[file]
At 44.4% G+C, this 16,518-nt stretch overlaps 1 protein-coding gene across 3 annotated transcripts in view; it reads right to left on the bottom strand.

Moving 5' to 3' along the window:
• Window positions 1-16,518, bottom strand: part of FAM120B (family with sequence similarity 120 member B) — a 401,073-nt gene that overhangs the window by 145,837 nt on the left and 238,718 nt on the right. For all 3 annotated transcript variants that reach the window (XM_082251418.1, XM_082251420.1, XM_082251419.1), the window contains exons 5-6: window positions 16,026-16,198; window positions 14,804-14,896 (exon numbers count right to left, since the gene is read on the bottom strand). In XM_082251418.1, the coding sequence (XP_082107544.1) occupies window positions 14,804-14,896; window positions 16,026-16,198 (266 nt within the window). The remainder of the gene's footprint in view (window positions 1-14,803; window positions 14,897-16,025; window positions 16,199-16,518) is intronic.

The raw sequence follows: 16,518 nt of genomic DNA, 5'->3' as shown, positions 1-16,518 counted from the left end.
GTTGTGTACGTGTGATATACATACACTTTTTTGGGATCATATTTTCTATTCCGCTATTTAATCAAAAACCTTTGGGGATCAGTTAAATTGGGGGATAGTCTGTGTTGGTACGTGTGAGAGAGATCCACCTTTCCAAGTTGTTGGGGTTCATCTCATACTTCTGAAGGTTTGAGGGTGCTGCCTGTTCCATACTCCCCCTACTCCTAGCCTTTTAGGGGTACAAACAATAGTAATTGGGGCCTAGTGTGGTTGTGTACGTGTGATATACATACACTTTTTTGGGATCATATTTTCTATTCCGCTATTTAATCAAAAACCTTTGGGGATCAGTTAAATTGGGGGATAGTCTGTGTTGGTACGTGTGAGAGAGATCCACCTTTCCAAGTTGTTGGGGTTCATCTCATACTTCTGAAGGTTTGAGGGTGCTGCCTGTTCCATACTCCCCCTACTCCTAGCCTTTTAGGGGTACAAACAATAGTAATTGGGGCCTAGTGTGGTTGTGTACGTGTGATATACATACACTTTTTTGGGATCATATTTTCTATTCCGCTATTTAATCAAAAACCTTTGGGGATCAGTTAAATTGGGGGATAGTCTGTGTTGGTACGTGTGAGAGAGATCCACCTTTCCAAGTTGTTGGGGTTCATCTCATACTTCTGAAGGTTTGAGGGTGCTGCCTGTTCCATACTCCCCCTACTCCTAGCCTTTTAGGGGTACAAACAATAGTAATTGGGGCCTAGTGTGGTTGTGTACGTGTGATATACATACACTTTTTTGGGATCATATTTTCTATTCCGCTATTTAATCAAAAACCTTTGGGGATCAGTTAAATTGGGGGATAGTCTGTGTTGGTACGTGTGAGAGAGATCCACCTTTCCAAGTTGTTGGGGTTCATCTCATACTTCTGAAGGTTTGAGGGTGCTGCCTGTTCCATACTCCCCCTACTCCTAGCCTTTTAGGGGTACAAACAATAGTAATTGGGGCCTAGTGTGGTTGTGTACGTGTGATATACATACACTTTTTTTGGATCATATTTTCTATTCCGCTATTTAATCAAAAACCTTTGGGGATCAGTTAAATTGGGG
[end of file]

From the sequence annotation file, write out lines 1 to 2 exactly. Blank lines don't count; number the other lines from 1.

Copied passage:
At 44.4% G+C, this 16,518-nt stretch overlaps 1 protein-coding gene across 3 annotated transcripts in view; it reads right to left on the bottom strand.

Moving 5' to 3' along the window: